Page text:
First-year U-M Aerospace Engineering PhD candidate, Alasdair Gray, Awarded the prestigious Jefferson Goblet Award

Alasdair Gray was awarded the Jefferson Goblet Best Student Paper Award from the 2021 AIAA SciTech Conference for his paper discussing aerostructural optimization models in the computational framework MACH

Alasdair Gray, a first-year PhD student in the University of Michigan Department of Aerospace Engineering, received the 2021 AIAA Jefferson Goblet Award for his research paper, “Geometrically Nonlinear High-fidelity Aerostructural Optimization for Highly Flexible Wings.” Created in honor of Thomas Jefferson, the Jefferson Goblet Award is the highest-ranked Aerospace Design and Structures paper award administered by the AIAA. Alasdair’s paper focused on expanding the capabilities of MACH, a computational framework developed in Professor Joaquim Martins’ MDO Lab where Alasdair conducts his research.

Portrait of Alasdair Gray

This paper is the first to perform aerostructural optimization with high-fidelity geometrically nonlinear models and to compare how these more accurate models affect the resulting optimal wing designs. MACH’s combination of very efficient Computation Fluid Dynamics (CFD) and Finite Element (FE) structural solvers enables simultaneous optimization of the aerodynamic and structural design of aircraft. In Alasdair’s paper, he discussed ways to expand MACH to work with geometrically nonlinear models which will help design lightweight wings that flex more in flight. Not only do these developments result in more accurately optimized wings, Alasdair also found that these results can be achieved with only a 20% increase in computational cost, much lower than previously expected.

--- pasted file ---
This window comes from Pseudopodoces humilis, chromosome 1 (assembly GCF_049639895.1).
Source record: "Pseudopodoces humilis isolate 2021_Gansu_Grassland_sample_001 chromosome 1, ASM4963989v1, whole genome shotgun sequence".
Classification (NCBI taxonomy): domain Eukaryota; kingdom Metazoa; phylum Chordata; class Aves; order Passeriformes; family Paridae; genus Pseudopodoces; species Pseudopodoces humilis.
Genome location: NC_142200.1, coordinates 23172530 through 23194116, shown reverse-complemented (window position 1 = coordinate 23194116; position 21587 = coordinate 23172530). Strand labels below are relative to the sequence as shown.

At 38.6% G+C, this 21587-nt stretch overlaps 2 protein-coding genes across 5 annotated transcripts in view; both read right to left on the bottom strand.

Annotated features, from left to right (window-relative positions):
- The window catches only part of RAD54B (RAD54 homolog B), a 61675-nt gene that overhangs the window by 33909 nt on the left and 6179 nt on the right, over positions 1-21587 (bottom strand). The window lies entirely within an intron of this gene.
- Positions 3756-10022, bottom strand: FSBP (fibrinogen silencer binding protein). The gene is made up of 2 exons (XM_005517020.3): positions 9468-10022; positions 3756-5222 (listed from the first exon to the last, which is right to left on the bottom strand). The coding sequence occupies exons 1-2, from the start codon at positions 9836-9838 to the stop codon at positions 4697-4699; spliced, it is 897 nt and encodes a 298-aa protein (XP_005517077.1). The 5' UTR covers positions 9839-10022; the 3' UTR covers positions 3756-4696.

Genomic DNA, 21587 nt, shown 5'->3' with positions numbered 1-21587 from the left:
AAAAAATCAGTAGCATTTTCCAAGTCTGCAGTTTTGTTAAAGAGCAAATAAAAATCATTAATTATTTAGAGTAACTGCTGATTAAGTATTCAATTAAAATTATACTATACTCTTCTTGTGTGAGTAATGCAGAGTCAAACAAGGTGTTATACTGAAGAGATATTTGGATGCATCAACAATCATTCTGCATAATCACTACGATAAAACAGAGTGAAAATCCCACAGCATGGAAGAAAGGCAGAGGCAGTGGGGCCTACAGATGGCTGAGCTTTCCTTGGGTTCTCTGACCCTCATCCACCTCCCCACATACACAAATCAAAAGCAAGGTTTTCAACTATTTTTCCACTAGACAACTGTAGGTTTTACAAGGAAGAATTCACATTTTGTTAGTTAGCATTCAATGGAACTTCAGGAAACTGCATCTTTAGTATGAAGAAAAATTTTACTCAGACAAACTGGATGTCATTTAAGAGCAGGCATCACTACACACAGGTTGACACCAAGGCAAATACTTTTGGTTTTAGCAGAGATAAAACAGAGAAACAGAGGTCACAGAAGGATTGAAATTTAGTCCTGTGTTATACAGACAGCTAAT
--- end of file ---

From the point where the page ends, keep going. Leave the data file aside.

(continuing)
Alasdair Gray is in his first-year of his PhD program in U-M Aerospace Engineering. His research under the advisorship of Professor Martins in the MDO Lab focuses on high-fidelity methods for aerostructural optimizationHe received an MSc in Aerospace Engineering at TU Delft in the Netherlands and an MEng in Mechanical Engineering from the University of Edinburgh.


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